Home / UK action on climate change / Reaching Net Zero in the UK

Reaching Net Zero in the UK

In 2019, the UK Government and the devolved administrations committed to the Net Zero target as recommended by the Climate Change Committee. Reaching net-zero greenhouse gas (GHG) emissions requires extensive changes across the economy, but the foundations are in place. Major infrastructure decisions need to be made in the near future and quickly implemented. These changes are unprecedented in their overall scale, but large-scale transitions have been achieved successfully in the UK before, such as the natural gas switchover in the 1970s or the switch to digital broadcasting in the 2000s.

What changes are needed?

  • resource and energy efficiency, that reduce demand for energy across the economy
  • societal choices that lead to a lower demand for carbon-intensive activities
  • extensive electrification, particularly of transport and heating, supported by a major expansion of renewable and other low-carbon power generation
  • development of a hydrogen economy to service demands for some industrial processes, for energy-dense applications in long-distance HGVs and ships, and for electricity and heating in peak periods
  • carbon capture and storage (CCS) in industry, with bioenergy (for GHG removal from the atmosphere), and very likely for hydrogen and electricity production.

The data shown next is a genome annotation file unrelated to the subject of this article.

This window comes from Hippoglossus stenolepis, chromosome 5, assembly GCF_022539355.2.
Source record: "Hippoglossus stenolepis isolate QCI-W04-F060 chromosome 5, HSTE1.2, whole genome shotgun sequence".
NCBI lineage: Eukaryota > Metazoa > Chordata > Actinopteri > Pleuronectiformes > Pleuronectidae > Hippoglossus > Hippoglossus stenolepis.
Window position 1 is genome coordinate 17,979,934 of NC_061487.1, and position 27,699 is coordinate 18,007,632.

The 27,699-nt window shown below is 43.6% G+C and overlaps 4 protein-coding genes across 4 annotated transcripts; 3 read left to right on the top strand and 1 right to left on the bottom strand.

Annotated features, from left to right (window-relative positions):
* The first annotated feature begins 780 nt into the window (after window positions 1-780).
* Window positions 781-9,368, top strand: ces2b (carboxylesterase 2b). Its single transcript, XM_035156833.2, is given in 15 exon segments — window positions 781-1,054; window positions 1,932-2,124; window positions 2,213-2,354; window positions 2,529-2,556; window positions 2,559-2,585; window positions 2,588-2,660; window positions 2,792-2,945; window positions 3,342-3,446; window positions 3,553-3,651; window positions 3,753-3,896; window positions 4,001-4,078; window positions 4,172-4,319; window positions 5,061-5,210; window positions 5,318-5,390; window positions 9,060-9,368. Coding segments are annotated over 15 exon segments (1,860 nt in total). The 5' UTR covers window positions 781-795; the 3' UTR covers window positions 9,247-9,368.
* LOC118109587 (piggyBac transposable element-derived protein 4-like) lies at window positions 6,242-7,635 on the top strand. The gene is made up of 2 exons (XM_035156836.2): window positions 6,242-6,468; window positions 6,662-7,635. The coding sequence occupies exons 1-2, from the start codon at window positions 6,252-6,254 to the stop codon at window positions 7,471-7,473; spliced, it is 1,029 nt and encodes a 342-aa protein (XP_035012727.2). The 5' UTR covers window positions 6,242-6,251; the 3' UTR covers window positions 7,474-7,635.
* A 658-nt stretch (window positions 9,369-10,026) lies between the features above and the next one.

It must be vital to the whole of government and to every level of government in the UK. Overall, a well-managed transition can be achieved and lives can be improved. People can benefit from better physical and mental health, an improved environment and, crucially, a reduced exposure to climate risks.

Current progress

UK emissions were 44% below 1990 levels in 2018, largely due to progress reducing emissions in electricity generation, waste and in the industrial sector. The first (2008-12) and the second carbon budget (2013-17) have been met and the UK is on track to meet the third (2018-22) carbon budget, but is not on track to meet the fourth, which covers the period 2023-27 or the fifth, which covers (2028-32). Crucially, these budgets were set against the previous target of an 80% reduction in emissions by 2050. The new Net-Zero target (100% reduction by 2050) means that progress will need to accelerate.

  • In the 2020 Progress Report:
    • COVID-19 is a public health crisis; our recovery from it will reshape how we tackle the climate crisis. Choices in the coming months must steer a recovery that drives vital new economic activity, accelerates our transition to Net Zero and strengthens our resilience to the impacts of climate change. UK domestic climate ambition can be the basis for UK international leadership in 2021, in the Presidency of the delayed UN climate summit in Glasgow (COP26) and in the G7 Presidency.
    • Overall the Government has only fully achieved two milestones out of the 31 set out in the 2019 Progress Report. However, partial progress has been made in 15 policy milestones which lie predominantly in the transport and industry sectors, while for others policy development is underway.
    • Progress is generally off-track in most sectors, with only four out of 21 of the indicators on track in 2019 (Table 4.1). This represents no change from the previous year where the same four of the 21 indicators were met. 14 of the indicators tracked have moved in the right direction since our last Progress Report, the remaining 7 are worse than the previous year (see red/green arrows in Table 4.1)